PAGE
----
Bolero’s Multiverse Is More Meta Than It Seems

The following contains spoilers for Image Comics’ Bolero

Bolero (by Wyatt Kennedy, Luana Vecchio, and Brandon Graham) is a limited, artful comic from Image Comics. The story revolves around Devyn, the main character, and her relationship with Natasha. After a nasty breakup courtesy of Devyn’s alcoholism, a comic trope in its own right, the Korean-American protagonist hops across the multiverse, meeting Natasha in varying capacities throughout realities. Eventually, however, she begins to realize that the relationship between the two can never really be, and Devyn moves on. slowly. Painfully. Falteringly. But she does move on.

In the words of writer Wyatt Kennedy, however, Bolero was “never about the multiverse.” It’s a plot device to tell readers how not to make mistakes through the character of Devyn. Various media use this device differently, but here it is escapism. In trying to find her way to love, Devyn stops seeing the multiverse for its intended use and begins to look at it as a way to enjoy herself and run from her problems. In doing so, Kennedy takes readers to task for their expectations of entertainment and how it can prove detrimental for them to view it as the end-all, be-all of life.

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Bolero Takes Devyn’s Multiverse To Higher Highs and Rock Bottom

Devyn’s first trip into the multiverse takes place at a particularly bad time in her life. She has lost her lover and her job. A one-night stand introduces her to a sort of in-between space where she meets a cat familiar that transports her to other domains a limited amount of times. In the second issue, Devyn quickly runs down her count of jumps, meeting up with Natasha in several worlds and losing her every time. In the end, She begins a relationship with a music teacher. He helps her to heal and cradles her when she breaks down, helping her find herself now that she is willing to do so.

That is until Devyn almost destroys her life. She sleeps with her longtime best friend of her while on a bender, coming out on the other end and fearing that she had lost both her friend and her partner of her. It’s then, however, that the story truly hits its crux. Devyn comes into possession of another key and, in spite of being instructed to not jump more than the prescribed number of times, Devyn does just that, and it very nearly ends her life.

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Devyn Serves As a Reader Running from Life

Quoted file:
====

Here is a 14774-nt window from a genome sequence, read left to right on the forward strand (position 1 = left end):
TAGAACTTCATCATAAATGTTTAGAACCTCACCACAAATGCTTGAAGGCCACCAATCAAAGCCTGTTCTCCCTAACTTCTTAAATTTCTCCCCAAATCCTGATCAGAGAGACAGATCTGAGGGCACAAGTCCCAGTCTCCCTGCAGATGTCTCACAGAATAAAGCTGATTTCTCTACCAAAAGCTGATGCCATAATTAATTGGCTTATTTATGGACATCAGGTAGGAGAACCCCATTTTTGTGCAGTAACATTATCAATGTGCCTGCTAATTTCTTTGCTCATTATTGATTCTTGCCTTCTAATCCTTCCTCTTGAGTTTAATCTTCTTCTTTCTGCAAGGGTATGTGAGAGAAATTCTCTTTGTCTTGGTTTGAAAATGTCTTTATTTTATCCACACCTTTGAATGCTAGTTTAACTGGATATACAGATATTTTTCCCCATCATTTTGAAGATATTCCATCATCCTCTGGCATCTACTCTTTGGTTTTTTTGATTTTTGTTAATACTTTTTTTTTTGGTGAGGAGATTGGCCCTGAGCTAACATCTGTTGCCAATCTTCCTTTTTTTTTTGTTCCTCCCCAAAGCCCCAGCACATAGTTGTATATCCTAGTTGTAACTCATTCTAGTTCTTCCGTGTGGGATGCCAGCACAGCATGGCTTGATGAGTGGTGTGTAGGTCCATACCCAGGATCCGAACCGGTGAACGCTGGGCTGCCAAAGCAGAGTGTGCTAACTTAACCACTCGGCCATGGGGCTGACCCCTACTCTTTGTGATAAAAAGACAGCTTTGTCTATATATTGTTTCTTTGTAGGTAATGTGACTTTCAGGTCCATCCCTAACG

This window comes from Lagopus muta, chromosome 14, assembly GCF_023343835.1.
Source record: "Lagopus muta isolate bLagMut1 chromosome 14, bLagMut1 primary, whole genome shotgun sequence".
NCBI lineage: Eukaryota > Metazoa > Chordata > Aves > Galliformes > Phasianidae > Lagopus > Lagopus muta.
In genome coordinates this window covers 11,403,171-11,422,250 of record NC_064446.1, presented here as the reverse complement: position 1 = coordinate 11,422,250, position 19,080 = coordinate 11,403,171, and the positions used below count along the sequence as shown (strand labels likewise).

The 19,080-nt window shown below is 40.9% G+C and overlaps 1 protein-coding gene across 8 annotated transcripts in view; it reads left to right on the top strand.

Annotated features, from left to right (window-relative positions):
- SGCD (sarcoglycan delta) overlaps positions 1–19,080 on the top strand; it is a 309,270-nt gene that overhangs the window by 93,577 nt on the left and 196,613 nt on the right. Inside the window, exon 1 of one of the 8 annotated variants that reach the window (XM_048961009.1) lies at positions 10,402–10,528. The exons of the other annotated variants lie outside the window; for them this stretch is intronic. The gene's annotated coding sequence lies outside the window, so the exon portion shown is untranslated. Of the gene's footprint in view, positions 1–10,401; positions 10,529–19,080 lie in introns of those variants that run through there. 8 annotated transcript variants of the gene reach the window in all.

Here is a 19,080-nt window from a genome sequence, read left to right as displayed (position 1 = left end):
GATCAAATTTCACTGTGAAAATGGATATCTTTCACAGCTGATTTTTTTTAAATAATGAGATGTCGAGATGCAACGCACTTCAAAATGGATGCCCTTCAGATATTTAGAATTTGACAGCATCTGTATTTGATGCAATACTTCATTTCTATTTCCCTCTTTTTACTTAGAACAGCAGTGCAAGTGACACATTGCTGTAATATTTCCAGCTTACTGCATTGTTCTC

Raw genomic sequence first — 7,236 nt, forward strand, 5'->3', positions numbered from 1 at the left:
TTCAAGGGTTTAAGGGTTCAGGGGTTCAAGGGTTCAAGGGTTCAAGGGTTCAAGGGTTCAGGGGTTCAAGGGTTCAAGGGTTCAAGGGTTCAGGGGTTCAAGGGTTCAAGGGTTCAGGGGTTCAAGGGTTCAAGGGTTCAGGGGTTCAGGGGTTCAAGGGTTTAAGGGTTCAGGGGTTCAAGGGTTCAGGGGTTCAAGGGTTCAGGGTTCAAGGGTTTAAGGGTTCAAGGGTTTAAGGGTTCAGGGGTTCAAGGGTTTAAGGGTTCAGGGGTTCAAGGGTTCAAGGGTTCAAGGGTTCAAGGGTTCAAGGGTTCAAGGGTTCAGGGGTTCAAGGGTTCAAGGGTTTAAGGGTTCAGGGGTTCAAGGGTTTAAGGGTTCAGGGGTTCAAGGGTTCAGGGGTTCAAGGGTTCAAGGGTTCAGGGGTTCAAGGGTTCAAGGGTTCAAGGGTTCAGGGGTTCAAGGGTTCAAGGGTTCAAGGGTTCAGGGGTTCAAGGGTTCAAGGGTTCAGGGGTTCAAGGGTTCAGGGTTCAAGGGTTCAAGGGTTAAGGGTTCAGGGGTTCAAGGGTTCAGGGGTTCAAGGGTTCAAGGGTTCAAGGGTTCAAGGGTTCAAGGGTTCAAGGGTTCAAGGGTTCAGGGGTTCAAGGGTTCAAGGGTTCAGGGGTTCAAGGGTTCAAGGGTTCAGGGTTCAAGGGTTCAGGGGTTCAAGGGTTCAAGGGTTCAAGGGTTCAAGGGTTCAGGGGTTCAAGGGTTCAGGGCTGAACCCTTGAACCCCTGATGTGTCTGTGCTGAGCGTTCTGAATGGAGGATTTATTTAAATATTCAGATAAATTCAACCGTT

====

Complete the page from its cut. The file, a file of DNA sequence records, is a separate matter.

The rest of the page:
Devyn begins her life swap to help her heal, and, taking this as the “entertainment is a shelter allegory,” she begins using it well and right. Much as art and entertainment can be a shelter and a guide for healing so too does Devyn use her leap into the multiverse to understand that she can move on. She can be better. She can heal. She takes time to learn and grow, and the universes help her. When the pill becomes difficult to swallow is when she tries to recede into it again and reside in it.

After making a mistake, the sort of which she has now learned to deal with, Devyn decides to run again, receding into her world of entertainment and escapism. She takes the key to the multiverse from her friend de ella, meaning that she is stuck dealing with the consequences of what Devyn has done. Instead of using the lessons, she has learned, Devyn tries to run again.

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She has lost a large part of her life, and she is alone and sad. Then, when she tries to run once more, her face de ella is bloodied, and she is dying, longing for one chance to make change. When she traverses the multiverse, she manages to come face-to-face with her younger self, as many people wish they could do. However, she realizes that she does n’t want to say anything that will influence what the young Devyn does with her life beyond saying that it’s okay to not forgive her abuser, a lesson learned by other comic leads. Rather, Devyn has finally realized that the only one whom she truly needed to love was herself.

Thus ends the comic, with Devyn going back to finally make up and deal with her consequences. While her life de ella was well-informed by the multiverse (her stories de ella), she did not need to be stuck there to process it. Likewise, in a world full of disasters and horrible histories coming to light, people don’t need to recede into themselves. Rather, it is best for all parties if people just try to understand how to make themselves and the world better. In doing this, Bolero promises that there may be hope for a bright, happy future. The multiverse awaits; Just don’t wield it with abandon.

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